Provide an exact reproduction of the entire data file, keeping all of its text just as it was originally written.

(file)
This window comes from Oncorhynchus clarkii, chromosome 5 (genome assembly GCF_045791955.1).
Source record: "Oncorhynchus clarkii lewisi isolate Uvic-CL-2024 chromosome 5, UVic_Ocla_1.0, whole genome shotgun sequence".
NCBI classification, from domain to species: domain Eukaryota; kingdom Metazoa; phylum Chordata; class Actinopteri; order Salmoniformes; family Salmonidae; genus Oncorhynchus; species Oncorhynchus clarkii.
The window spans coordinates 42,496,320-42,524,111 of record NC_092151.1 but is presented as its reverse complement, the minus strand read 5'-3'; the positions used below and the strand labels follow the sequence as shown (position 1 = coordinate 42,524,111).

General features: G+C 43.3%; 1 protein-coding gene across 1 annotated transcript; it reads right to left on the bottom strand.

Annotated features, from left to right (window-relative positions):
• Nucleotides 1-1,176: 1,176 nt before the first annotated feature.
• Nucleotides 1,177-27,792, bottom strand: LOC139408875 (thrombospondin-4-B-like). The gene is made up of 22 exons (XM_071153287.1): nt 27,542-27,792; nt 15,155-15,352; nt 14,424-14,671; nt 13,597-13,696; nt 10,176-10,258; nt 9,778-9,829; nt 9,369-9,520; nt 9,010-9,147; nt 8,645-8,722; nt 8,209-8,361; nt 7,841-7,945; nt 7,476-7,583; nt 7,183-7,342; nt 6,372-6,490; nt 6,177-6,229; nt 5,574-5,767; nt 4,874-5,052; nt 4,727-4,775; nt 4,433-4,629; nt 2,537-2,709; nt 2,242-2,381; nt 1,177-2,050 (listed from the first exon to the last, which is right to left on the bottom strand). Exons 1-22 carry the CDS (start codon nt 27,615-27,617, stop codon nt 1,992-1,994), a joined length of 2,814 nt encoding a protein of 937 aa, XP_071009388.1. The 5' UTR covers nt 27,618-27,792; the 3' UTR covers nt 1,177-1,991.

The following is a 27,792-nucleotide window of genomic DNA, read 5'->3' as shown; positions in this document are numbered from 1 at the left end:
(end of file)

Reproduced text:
This window comes from Oncorhynchus clarkii, chromosome 5 (genome assembly GCF_045791955.1).
Source record: "Oncorhynchus clarkii lewisi isolate Uvic-CL-2024 chromosome 5, UVic_Ocla_1.0, whole genome shotgun sequence".
NCBI classification, from domain to species: domain Eukaryota; kingdom Metazoa; phylum Chordata; class Actinopteri; order Salmoniformes; family Salmonidae; genus Oncorhynchus; species Oncorhynchus clarkii.
The window spans coordinates 42,496,320-42,524,111 of record NC_092151.1 but is presented as its reverse complement, the minus strand read 5'-3'; the positions used below and the strand labels follow the sequence as shown (position 1 = coordinate 42,524,111).

General features: G+C 43.3%; 1 protein-coding gene across 1 annotated transcript; it reads right to left on the bottom strand.

Annotated features, from left to right (window-relative positions):
• Nucleotides 1-1,176: 1,176 nt before the first annotated feature.
• Nucleotides 1,177-27,792, bottom strand: LOC139408875 (thrombospondin-4-B-like). The gene is made up of 22 exons (XM_071153287.1): nt 27,542-27,792; nt 15,155-15,352; nt 14,424-14,671; nt 13,597-13,696; nt 10,176-10,258; nt 9,778-9,829; nt 9,369-9,520; nt 9,010-9,147; nt 8,645-8,722; nt 8,209-8,361; nt 7,841-7,945; nt 7,476-7,583; nt 7,183-7,342; nt 6,372-6,490; nt 6,177-6,229; nt 5,574-5,767; nt 4,874-5,052; nt 4,727-4,775; nt 4,433-4,629; nt 2,537-2,709; nt 2,242-2,381; nt 1,177-2,050 (listed from the first exon to the last, which is right to left on the bottom strand). Exons 1-22 carry the CDS (start codon nt 27,615-27,617, stop codon nt 1,992-1,994), a joined length of 2,814 nt encoding a protein of 937 aa, XP_071009388.1. The 5' UTR covers nt 27,618-27,792; the 3' UTR covers nt 1,177-1,991.

The following is a 27,792-nucleotide window of genomic DNA, read 5'->3' as shown; positions in this document are numbered from 1 at the left end: